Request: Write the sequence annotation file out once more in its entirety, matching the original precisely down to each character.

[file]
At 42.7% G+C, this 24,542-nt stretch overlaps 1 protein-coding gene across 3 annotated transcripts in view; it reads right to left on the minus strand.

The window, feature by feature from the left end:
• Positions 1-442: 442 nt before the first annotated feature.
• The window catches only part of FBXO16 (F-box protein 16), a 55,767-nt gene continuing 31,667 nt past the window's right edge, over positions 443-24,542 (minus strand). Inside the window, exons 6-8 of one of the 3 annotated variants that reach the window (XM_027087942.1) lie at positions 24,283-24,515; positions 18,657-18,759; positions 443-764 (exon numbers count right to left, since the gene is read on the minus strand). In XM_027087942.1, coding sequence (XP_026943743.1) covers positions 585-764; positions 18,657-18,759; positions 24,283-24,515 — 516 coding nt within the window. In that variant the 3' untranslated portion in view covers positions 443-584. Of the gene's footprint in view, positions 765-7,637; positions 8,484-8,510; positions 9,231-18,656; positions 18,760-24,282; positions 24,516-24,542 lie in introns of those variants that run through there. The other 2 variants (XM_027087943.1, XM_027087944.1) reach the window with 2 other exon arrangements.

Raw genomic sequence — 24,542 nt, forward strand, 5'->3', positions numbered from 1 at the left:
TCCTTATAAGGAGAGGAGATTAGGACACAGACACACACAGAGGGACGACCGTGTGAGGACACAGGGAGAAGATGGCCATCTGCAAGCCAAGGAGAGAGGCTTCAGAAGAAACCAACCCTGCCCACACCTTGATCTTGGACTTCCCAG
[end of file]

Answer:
At 42.7% G+C, this 24,542-nt stretch overlaps 1 protein-coding gene across 3 annotated transcripts in view; it reads right to left on the minus strand.

The window, feature by feature from the left end:
• Positions 1-442: 442 nt before the first annotated feature.
• The window catches only part of FBXO16 (F-box protein 16), a 55,767-nt gene continuing 31,667 nt past the window's right edge, over positions 443-24,542 (minus strand). Inside the window, exons 6-8 of one of the 3 annotated variants that reach the window (XM_027087942.1) lie at positions 24,283-24,515; positions 18,657-18,759; positions 443-764 (exon numbers count right to left, since the gene is read on the minus strand). In XM_027087942.1, coding sequence (XP_026943743.1) covers positions 585-764; positions 18,657-18,759; positions 24,283-24,515 — 516 coding nt within the window. In that variant the 3' untranslated portion in view covers positions 443-584. Of the gene's footprint in view, positions 765-7,637; positions 8,484-8,510; positions 9,231-18,656; positions 18,760-24,282; positions 24,516-24,542 lie in introns of those variants that run through there. The other 2 variants (XM_027087943.1, XM_027087944.1) reach the window with 2 other exon arrangements.

Raw genomic sequence — 24,542 nt, forward strand, 5'->3', positions numbered from 1 at the left:
TCCTTATAAGGAGAGGAGATTAGGACACAGACACACACAGAGGGACGACCGTGTGAGGACACAGGGAGAAGATGGCCATCTGCAAGCCAAGGAGAGAGGCTTCAGAAGAAACCAACCCTGCCCACACCTTGATCTTGGACTTCCCAG